October 23, 2016: THE PUBLICAN’S PRAYER


A Sermon by Pastor Chico Martin

October 23, 2016

Twenty-second Sunday after Trinity

Lections: Joel 2:23-32; Psalm 65; 2 Tim 4:6-8; 16-18; Luke 18:9-14


This morning’s Gospel teaches us about humility by giving us the example of the Publican. The job of the Publican was to collect taxes from his fellow Jews for the Roman occupiers of their country.  As you can imagine, these tax collectors were not liked by their countrymen, who regarded them as traitors, and they had a bad reputation for corruption: they collected more than they had to and kept the difference for themselves. So publicans were not allowed to serves as judges, trusted as witnesses in court, or permitted to take part in the temple activities, and they brought disgrace upon their families.[1]  This is why the tax collector “stood at a distance.”  

The Pharisee, on the other hand, “stood by himself” because he was “confident of his own righteousness and looked down on everyone else.”  Literally, he kept separate from the rest of the people, who he despised. His clothing, ornamented for prayer, also would have set him apart from the common dress of the Publican. The Pharisee was no doubt a well-respected man about town.  Ironically then, in one of the great reversals that Jesus taught as the essence of righteousness, the Publican’s prayer that has been repeated by Christians over the centuries: “God, have mercy on me, a sinner.”

The prayer is easily remembered and kept in our heart and on our lips, and we hear it echoing in many forms and contexts of our worship: “Lord, have mercy; Christ, have mercy, Lord have mercy.”  The prayer is also heard in the famous Jesus prayer, which is counted off almost continuously on prayer ropes in monasteries around the world: “Lord Jesus Christ, Son of God, have mercy on me, a sinner.”

Again we note:  it is not necessary for a prayer to be long-winded.  When in the course of our daily activity we suddenly realize that we are drifting, immediately we can say this little prayer three times, in one of the forms we have just given.  Then, as we see, we recall everything that is truly essential about our life and faith.

In the parable Jesus tells, humility is contrasted to pride.  The proud man trusts in himself for his righteousness:  he fasts, he tithes.  The humble man, however, trusts in God; he asks for mercy, knowing that his only hope is to be declared righteous by God’s pardon.  This is what grace is: mercy and pardon.

It is easy for us to look down on others, and to oppress those we look down on.  At the same time, we want, perhaps even expect God to count us among his people, those who “will never again be put to shame.” Yet he has told us he will pour out his spirit on all people, and everyone “who calls on the name of the Lord will be saved” from the wrath of judgment.  We have no basis ever to think we are better or more important than someone else, even the unborn.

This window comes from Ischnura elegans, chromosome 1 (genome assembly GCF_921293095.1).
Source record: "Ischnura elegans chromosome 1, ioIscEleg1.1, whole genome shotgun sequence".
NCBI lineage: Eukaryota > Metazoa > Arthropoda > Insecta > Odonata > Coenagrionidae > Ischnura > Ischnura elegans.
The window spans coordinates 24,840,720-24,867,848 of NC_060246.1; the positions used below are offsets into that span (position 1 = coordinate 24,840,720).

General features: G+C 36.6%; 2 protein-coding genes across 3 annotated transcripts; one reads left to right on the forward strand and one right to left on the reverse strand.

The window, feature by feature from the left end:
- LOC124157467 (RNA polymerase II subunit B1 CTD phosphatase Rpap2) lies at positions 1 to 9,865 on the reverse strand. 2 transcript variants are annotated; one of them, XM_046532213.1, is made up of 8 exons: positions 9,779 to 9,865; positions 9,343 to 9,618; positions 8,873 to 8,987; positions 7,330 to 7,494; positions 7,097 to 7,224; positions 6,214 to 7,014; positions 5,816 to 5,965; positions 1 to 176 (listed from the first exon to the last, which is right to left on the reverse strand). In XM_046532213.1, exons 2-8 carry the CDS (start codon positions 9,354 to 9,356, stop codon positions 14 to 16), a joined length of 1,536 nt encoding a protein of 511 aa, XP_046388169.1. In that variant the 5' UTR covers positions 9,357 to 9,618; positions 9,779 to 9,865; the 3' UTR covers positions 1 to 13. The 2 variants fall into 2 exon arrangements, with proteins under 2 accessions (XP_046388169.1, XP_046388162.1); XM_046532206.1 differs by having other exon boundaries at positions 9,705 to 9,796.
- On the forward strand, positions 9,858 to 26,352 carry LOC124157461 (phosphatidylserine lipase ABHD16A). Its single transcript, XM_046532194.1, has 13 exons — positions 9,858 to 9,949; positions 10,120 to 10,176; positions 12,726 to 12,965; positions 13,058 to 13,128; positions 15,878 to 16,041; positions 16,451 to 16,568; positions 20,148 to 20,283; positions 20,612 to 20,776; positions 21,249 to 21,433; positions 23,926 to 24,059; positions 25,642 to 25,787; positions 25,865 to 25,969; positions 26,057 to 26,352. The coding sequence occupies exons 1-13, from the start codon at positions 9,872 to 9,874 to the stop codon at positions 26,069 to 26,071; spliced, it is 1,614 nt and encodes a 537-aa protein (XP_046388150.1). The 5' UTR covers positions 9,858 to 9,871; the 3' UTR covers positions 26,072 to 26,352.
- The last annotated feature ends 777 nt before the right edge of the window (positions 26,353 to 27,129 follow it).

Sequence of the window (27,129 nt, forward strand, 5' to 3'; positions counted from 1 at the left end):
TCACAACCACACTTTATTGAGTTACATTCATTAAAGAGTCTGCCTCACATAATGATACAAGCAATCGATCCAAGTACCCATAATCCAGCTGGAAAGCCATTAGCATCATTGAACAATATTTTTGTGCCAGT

We imagine the wrath of judgment to be the anger of God, violently coming down on us from the heavens, as if penetrating our world from a place outside of it, piercing us like lightning and striking us like thunder.  We picture the wrath to come from our perspective.  God’s perspective, however, is different.  From God’s perspective, the wrath of judgment is the accumulation of all the judgments you and I and everyone else has ever made, and God watches with horror as the weight of all our judgments slowly becomes too much for us to bear and crushes us in their avalanche.

Human beings will never get things right, or make things right, through their own efforts.  When we examine ourselves, we find this is true. We are always in one way or another hurting those who we are called to love.  Or we avoid doing what we are called to do and choose to do something else instead.  So again, we hurt others, and we hurt ourselves; and when we examine ourselves, we discover we are also hurting God.  Sin is especially “an offense against God,” because sin is “a refusal of God’s invitation to share his life.”[2]

Between grace and sin, there is enmity.  To fight the good fight, finish the race, and keep the faith, we pray, so that we can love God and each other.  Prayer is the means of grace that is always available to us; prayer “overturns” sin, because God works through prayer to change the heart.  When we pray, “God, have mercy on me, a sinner,” God refocuses our attention. He rescues us, and brings us safely into his heavenly embrace.

God justifies the person who with humility trusts in Him; to God be the glory. “For all those who exalt themselves will be humbled, and those who humble themselves will be exalted.”  Amen.





[1] Archaeological Study Bible Notes, Mark 2:14

[2] Henri de Lubac, A Brief Catechesis on Nature and Grace, 169

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